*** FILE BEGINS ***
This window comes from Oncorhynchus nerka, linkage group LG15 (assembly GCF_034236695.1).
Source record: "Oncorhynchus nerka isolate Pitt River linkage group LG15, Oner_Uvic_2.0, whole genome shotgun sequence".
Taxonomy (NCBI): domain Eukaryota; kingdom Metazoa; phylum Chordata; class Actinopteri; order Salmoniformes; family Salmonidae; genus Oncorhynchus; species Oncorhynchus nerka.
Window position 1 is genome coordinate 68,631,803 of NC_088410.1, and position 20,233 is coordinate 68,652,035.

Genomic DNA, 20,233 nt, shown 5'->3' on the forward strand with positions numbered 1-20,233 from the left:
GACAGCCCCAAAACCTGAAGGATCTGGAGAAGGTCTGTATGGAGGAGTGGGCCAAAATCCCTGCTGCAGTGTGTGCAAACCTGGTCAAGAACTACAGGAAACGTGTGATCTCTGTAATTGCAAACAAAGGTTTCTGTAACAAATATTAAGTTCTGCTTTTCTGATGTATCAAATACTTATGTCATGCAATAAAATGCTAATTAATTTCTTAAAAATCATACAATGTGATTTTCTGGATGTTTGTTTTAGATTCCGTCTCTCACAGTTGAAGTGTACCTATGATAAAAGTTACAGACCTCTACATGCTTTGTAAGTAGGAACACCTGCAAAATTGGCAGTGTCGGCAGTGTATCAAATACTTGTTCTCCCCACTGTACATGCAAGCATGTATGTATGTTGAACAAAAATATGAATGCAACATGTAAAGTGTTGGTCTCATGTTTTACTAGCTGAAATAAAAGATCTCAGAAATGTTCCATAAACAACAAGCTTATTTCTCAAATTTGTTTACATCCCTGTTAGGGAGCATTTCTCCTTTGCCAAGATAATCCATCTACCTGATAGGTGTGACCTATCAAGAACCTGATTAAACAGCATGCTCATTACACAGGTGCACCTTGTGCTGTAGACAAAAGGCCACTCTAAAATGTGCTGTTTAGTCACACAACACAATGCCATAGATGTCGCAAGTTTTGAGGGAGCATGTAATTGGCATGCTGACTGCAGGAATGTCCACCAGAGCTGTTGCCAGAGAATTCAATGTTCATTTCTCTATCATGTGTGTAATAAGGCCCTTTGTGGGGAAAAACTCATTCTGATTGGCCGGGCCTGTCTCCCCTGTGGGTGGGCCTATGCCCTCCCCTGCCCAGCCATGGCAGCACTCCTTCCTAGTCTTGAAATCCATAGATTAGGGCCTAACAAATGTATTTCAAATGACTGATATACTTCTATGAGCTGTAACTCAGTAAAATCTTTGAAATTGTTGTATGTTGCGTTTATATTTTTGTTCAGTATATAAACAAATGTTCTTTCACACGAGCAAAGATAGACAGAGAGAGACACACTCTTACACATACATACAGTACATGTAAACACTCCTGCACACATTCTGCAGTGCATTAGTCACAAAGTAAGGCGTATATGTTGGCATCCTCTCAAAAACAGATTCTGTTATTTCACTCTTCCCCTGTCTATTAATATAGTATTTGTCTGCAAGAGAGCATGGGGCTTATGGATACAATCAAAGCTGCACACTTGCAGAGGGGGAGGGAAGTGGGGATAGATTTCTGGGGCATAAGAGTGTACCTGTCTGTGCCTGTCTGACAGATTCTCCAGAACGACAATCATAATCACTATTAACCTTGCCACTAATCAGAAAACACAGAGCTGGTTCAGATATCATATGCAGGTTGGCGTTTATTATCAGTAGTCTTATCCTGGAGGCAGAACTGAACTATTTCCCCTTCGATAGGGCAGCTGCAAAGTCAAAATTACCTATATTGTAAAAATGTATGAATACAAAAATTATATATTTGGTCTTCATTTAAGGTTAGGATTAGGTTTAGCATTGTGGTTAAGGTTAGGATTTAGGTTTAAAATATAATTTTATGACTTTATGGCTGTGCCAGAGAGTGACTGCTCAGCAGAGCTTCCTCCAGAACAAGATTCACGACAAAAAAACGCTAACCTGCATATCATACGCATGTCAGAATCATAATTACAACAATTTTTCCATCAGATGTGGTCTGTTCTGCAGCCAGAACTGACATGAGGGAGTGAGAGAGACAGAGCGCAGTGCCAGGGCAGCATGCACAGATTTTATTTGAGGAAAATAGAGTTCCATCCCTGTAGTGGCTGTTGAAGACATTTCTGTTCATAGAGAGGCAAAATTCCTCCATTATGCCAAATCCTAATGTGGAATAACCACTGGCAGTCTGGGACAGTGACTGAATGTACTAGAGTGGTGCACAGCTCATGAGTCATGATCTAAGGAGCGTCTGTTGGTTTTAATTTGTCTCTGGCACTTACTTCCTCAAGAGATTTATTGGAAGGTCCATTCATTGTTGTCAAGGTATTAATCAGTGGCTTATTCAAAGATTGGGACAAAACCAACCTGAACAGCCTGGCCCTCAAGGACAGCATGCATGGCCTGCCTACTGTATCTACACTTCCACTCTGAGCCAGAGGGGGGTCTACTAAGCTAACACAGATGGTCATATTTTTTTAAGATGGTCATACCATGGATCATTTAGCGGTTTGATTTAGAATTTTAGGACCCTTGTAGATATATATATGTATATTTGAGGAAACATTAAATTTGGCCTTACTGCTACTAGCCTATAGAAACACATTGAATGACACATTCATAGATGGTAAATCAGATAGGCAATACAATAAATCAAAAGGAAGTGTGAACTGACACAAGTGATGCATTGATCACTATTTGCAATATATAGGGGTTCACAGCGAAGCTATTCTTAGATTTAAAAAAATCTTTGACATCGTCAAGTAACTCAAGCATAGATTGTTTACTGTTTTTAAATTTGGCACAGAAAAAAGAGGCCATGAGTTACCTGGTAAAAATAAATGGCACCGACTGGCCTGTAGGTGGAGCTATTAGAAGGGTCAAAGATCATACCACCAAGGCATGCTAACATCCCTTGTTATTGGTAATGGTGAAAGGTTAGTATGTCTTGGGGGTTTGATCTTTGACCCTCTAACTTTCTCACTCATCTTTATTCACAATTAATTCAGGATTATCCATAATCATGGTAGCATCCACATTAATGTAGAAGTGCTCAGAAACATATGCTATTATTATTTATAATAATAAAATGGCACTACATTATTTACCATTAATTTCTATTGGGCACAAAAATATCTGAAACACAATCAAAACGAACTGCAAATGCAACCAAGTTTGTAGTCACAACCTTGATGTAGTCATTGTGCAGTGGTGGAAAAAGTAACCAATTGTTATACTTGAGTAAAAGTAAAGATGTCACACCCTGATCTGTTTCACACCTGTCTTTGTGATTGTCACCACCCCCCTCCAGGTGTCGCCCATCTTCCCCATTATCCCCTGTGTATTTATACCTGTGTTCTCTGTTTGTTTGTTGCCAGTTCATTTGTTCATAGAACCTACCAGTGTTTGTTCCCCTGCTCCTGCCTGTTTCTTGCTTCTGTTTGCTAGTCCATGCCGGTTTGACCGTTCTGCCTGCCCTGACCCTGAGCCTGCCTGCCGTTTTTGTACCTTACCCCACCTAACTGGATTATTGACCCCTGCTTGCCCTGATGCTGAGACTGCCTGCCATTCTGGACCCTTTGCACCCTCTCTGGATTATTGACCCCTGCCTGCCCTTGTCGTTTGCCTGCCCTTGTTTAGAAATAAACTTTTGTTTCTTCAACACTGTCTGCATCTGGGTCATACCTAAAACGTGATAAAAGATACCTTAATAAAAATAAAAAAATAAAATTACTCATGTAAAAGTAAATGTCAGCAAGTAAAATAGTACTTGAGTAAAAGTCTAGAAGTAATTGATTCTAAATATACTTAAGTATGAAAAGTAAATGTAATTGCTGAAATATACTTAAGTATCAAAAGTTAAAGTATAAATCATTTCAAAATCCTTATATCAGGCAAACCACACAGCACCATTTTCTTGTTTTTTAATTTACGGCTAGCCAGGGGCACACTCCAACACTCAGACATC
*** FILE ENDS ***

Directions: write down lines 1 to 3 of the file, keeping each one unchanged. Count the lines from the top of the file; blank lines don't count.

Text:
This window comes from Oncorhynchus nerka, linkage group LG15 (assembly GCF_034236695.1).
Source record: "Oncorhynchus nerka isolate Pitt River linkage group LG15, Oner_Uvic_2.0, whole genome shotgun sequence".
Taxonomy (NCBI): domain Eukaryota; kingdom Metazoa; phylum Chordata; class Actinopteri; order Salmoniformes; family Salmonidae; genus Oncorhynchus; species Oncorhynchus nerka.